IP Banner

Store     Orders     IP Home     Contact Us

RuinCov

Ruin

Roberta Lowing

Ruin is one of the first poetry collections in the world to explore the epic tragedy of the Iraq War (2003 – 20??).

Using four distinctive voices, and constructed almost as a thriller, Roberta Lowing’s 55 poems re-create the devastating invasion and years of betrayal and heart-break – and moments of hope and illumination – endured by Iraqi civilians and American soldiers.

Ruin pays tribute to the Twentieth Century’s greatest humanist poets and resonates with the influences of Neruda, Levertov, Celan and more.

This work is of our time for our time, a collection which expresses the anxieties and aspirations of all those who resist the dark forces shaking our world.

RobertaL
Roberta Lowing

Roberta Lowing’s poems have appeared in Meanjin, Blue Dog and Overland. Her first novel, Notorious, a contemporary Gothic thriller, is published by Allen & Unwin. From 2006 to 2010, she organized and hosted the monthly PoetryUnLimitedPress (PULP) Poetry Readings & Open Microphone Competition in Glebe, Sydney. In 2007, PULP published the Ilumina Journal, a collection of poems and essays from Guest Poets such as Peter Boyle, Judith Beveridge, Stuart Rees and selected Open Mic poets. From 1986 to 2009, Roberta was film reviewer for Fairfax Media’s The Sun-Herald and for much of that time, a contributor to The Sunday Age. In 2006, Fairfax Books published a collection of her reviews. Roberta completed her Master of Letters at the University of Sydney; she co-founded Sydney University’s Writers Society and was co-editor of the Society’s first Phoenix Journal. She also spent four years in community television, producing and directing 80 episodes of the environmental television show Green Seen for Sydney’s Channel 31.

BuyIP
Ebook
Kindle  

ISBN 9781921479434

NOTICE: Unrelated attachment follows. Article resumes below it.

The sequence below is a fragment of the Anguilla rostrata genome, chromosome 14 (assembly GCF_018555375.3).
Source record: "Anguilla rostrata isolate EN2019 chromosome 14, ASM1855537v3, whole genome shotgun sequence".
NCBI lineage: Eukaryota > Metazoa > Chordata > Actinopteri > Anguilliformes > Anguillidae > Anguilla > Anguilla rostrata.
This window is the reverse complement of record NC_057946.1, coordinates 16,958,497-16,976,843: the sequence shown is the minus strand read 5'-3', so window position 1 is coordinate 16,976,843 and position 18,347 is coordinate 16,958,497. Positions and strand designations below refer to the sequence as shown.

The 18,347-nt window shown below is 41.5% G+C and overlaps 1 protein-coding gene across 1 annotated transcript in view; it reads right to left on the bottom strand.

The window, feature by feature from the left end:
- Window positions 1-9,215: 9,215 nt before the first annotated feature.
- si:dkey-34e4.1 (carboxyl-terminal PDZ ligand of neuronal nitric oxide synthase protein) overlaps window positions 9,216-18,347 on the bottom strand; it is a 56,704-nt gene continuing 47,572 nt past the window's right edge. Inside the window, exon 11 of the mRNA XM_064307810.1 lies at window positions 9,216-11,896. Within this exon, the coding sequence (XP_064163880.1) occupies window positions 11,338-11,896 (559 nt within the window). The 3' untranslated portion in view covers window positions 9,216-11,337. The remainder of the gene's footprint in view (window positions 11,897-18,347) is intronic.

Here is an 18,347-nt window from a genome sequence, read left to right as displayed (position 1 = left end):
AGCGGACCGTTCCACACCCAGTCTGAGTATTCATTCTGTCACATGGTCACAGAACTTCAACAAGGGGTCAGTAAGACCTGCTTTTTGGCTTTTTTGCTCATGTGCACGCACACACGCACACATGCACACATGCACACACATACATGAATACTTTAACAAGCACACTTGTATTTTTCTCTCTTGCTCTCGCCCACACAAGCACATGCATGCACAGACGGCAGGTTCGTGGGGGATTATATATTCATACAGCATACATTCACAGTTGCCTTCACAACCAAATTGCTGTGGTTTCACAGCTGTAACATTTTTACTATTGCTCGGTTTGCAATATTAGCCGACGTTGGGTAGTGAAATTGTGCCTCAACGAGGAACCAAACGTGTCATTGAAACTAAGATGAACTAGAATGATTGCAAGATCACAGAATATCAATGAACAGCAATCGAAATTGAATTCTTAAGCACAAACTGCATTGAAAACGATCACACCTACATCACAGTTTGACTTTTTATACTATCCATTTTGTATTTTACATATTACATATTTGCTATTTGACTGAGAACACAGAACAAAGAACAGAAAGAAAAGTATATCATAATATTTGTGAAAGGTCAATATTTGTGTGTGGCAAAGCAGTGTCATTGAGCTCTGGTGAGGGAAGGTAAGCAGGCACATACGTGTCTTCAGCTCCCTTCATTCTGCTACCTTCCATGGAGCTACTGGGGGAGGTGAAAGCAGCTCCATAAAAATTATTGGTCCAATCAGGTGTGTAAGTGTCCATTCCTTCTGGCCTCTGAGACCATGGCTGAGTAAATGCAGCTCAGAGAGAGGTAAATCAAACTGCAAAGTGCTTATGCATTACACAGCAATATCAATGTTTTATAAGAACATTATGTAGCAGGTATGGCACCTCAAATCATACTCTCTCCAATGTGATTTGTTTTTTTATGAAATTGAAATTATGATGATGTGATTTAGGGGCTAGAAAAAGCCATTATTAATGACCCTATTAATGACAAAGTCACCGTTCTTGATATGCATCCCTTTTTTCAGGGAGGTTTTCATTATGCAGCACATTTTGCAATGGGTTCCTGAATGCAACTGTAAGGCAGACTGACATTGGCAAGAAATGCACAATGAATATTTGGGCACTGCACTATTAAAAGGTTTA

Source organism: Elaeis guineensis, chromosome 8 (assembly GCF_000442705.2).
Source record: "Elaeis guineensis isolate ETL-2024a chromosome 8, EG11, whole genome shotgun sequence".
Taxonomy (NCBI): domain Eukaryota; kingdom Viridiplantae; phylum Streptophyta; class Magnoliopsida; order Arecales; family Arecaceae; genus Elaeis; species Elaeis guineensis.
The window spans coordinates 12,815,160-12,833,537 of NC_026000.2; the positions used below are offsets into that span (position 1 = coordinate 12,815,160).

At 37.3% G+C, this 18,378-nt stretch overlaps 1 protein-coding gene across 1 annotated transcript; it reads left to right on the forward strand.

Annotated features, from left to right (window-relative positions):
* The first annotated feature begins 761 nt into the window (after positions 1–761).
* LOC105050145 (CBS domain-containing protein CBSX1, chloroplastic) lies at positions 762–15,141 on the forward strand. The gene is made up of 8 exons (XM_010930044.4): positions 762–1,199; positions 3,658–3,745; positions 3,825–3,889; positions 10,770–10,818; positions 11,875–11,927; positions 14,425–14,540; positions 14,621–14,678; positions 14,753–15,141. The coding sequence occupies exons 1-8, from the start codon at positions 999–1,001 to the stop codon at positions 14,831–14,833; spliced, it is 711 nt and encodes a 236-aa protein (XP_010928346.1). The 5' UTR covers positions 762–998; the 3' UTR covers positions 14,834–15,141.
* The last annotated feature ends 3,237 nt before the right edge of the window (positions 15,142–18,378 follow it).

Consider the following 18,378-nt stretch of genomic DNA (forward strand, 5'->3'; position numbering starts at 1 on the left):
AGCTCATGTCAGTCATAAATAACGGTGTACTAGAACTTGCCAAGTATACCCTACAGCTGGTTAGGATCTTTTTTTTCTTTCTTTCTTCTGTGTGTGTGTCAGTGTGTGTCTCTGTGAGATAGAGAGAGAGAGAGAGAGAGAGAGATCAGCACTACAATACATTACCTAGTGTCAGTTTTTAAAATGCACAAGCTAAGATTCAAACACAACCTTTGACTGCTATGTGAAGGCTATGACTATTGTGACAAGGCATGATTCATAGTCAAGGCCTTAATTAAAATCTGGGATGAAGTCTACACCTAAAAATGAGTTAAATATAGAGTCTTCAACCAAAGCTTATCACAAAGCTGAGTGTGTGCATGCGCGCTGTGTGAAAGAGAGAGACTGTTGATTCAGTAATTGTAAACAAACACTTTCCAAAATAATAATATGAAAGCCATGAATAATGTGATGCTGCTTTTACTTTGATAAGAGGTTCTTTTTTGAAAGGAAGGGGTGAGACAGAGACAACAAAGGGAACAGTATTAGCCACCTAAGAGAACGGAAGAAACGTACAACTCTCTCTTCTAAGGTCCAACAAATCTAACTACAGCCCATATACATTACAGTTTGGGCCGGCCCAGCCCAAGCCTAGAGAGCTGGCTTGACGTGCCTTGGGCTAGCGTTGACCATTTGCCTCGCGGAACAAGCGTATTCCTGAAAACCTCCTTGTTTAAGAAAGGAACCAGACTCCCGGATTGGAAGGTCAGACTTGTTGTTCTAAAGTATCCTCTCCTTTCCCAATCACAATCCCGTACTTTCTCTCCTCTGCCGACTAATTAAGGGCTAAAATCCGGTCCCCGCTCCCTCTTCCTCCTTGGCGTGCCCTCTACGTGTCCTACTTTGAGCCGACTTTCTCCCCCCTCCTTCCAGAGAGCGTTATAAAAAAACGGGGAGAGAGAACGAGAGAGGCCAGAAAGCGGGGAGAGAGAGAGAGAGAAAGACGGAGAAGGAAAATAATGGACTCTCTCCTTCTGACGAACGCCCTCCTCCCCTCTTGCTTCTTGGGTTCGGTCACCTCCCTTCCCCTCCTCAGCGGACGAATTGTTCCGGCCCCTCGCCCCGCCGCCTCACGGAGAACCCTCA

Poetry
PB
120pp

AUD $25 NZD $28 USD $18 CAD $20 GBP £12 EUR €14
Reviews

Nothing like this springs up overnight, but this did seem to, as if already fully formed, in cold-eyed fury over another war in Iraq; the voices and the blend of narrative and documentary and stark poetry are so right that you have to think that it had to be. Lowing’s is more than a talent to be reckoned with: for the honest eye, the anger, the compassion, and the lyric crystal they are so often and so memorably caught in, it’s something to be learned from.
– David Brooks, Editor, Southerly

Links

[Read more on GoogleBooks]

Sample

Recruitment Form

Down from the black-wedged hills of Virginia
under its bowl of dull quartz
down from land the colour of lung and old cars eating earth
down from the coal pits on the stubby peaks
down from banners of rain and bleached flags on sagging porches
down from fires burning in gasoline drums and ponds of oil
down from graves marked with rusted hub caps
down the dirt roads the classrooms in trailers
the women crying in backrooms
down from old men spitting tobacco juice
through gums not yet forty
down from green water in the wells
bobcats chained in tiny cages
dogs with yellow eyes
down from children the colour of dirt playing with dirt
down from nothing-to-do Friday nights
and being-too-drunk Saturdays
down from shootin’ possums under daddy’s shouts
both hands trying to hold the barrel to pump action .22s
peppering road signs going woo
hoo we on a express elevator to hell john-boy feel
that wiiiind cut the skin
between my fingers hearts leeeapiiinnnggg
to bounding light round and round the ground rushin’
to meet us smears stampin’ down my breath
sky’s on top
grit in my eye john-boy john
boy can’t
blink

down from the dust rising off the dawn hills
down from my momma’s eyes holding caverns of old light
down from a bus ride through the cold night
down to this

a chipped wooden desk in the barber’s shop in Louisville
the dull glint of braid on blue
the guys all there
Josh snapping gum hawking spit balls
pushing me forward
sayin’ walk in the park my man
a few salutes easy money
there’s Bradley sweatin’ through ten pounds of gut lard
his granddaddy’s medals pinned to his flannel shirt
even the skinny Milltown kid no more’n sixteen
who threw fits all through junior school
every ghost of Old Dominion says Let’s roll!
as we copy our names off our fake IDs
on to the recruitment form.